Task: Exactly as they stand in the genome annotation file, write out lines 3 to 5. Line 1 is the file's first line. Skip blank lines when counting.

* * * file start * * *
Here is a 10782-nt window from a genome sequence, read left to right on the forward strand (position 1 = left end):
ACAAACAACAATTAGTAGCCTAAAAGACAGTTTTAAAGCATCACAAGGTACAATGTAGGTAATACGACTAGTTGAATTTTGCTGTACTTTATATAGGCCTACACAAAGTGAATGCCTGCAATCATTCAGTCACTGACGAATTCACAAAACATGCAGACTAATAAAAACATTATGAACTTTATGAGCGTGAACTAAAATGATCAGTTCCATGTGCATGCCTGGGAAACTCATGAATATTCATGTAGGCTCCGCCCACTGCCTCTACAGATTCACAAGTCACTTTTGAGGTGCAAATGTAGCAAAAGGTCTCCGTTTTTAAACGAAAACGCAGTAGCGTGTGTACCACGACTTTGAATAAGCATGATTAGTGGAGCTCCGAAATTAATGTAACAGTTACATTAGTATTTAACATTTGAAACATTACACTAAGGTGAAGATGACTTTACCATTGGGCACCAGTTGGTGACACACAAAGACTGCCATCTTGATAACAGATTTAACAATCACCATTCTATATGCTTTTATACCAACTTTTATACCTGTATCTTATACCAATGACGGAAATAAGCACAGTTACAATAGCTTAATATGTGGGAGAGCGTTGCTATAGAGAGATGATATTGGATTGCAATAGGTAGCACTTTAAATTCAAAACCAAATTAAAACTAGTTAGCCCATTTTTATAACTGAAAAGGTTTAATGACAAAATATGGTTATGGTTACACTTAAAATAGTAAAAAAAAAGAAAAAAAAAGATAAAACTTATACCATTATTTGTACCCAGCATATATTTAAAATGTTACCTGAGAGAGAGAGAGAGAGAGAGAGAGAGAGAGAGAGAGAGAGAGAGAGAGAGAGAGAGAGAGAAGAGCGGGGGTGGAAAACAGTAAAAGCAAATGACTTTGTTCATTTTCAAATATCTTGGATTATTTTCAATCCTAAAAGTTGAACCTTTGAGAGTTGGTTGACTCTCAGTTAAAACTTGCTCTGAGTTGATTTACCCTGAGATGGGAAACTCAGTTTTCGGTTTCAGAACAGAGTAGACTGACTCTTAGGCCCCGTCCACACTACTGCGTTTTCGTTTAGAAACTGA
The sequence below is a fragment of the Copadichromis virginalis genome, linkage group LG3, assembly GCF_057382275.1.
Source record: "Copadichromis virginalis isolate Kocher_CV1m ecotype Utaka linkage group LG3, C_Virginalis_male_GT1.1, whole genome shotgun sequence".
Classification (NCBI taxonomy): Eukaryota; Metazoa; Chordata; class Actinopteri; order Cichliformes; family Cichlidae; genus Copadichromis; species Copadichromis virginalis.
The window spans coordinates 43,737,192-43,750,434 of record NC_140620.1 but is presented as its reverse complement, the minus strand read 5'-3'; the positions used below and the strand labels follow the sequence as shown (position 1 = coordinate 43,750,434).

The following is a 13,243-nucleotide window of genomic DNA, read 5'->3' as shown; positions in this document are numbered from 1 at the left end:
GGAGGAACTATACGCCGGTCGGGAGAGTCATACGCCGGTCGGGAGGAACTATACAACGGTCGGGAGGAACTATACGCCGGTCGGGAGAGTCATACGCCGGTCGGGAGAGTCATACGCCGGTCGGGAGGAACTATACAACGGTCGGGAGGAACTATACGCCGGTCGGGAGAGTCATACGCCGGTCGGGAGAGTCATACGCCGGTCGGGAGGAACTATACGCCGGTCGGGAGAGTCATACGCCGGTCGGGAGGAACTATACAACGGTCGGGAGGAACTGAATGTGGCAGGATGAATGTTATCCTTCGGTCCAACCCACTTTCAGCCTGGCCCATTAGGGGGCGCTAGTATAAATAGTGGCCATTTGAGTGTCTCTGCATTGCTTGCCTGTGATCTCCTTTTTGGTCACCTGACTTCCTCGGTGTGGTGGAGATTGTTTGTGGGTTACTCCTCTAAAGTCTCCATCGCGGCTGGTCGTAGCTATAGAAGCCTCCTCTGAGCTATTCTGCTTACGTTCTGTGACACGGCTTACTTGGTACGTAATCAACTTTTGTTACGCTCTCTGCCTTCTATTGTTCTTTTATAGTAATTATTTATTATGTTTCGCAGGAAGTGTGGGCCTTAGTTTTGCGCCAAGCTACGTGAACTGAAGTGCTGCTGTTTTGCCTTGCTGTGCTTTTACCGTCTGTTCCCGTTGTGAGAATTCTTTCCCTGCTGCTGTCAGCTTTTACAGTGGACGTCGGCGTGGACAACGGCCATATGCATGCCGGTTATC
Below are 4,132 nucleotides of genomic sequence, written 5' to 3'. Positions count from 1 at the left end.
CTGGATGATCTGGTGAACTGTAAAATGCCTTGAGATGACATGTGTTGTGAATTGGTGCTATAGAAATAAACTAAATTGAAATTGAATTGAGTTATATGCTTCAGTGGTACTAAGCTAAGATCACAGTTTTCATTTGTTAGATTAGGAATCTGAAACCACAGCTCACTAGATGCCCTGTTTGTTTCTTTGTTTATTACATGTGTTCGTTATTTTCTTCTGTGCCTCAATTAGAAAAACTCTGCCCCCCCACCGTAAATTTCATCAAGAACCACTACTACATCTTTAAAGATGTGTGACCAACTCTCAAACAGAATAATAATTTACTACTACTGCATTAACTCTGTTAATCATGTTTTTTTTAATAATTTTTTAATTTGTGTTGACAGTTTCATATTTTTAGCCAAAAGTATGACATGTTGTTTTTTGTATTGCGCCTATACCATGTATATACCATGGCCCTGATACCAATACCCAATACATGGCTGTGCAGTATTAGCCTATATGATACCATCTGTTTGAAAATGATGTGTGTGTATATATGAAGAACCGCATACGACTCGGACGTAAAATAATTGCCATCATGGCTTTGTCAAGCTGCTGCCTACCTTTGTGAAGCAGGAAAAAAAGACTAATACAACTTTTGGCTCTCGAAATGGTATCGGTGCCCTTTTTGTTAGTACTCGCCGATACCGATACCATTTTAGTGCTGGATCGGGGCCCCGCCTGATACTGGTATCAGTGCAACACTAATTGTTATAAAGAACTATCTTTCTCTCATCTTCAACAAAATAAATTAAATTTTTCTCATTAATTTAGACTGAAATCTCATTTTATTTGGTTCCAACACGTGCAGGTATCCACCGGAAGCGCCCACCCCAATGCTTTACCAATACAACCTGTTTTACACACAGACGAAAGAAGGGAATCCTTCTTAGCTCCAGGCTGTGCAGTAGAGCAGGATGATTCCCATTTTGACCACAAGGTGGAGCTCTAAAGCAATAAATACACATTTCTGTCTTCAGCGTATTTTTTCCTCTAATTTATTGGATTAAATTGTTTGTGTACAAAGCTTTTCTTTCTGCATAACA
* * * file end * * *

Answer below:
The sequence below is a fragment of the Copadichromis virginalis genome, linkage group LG3, assembly GCF_057382275.1.
Source record: "Copadichromis virginalis isolate Kocher_CV1m ecotype Utaka linkage group LG3, C_Virginalis_male_GT1.1, whole genome shotgun sequence".
Classification (NCBI taxonomy): Eukaryota; Metazoa; Chordata; class Actinopteri; order Cichliformes; family Cichlidae; genus Copadichromis; species Copadichromis virginalis.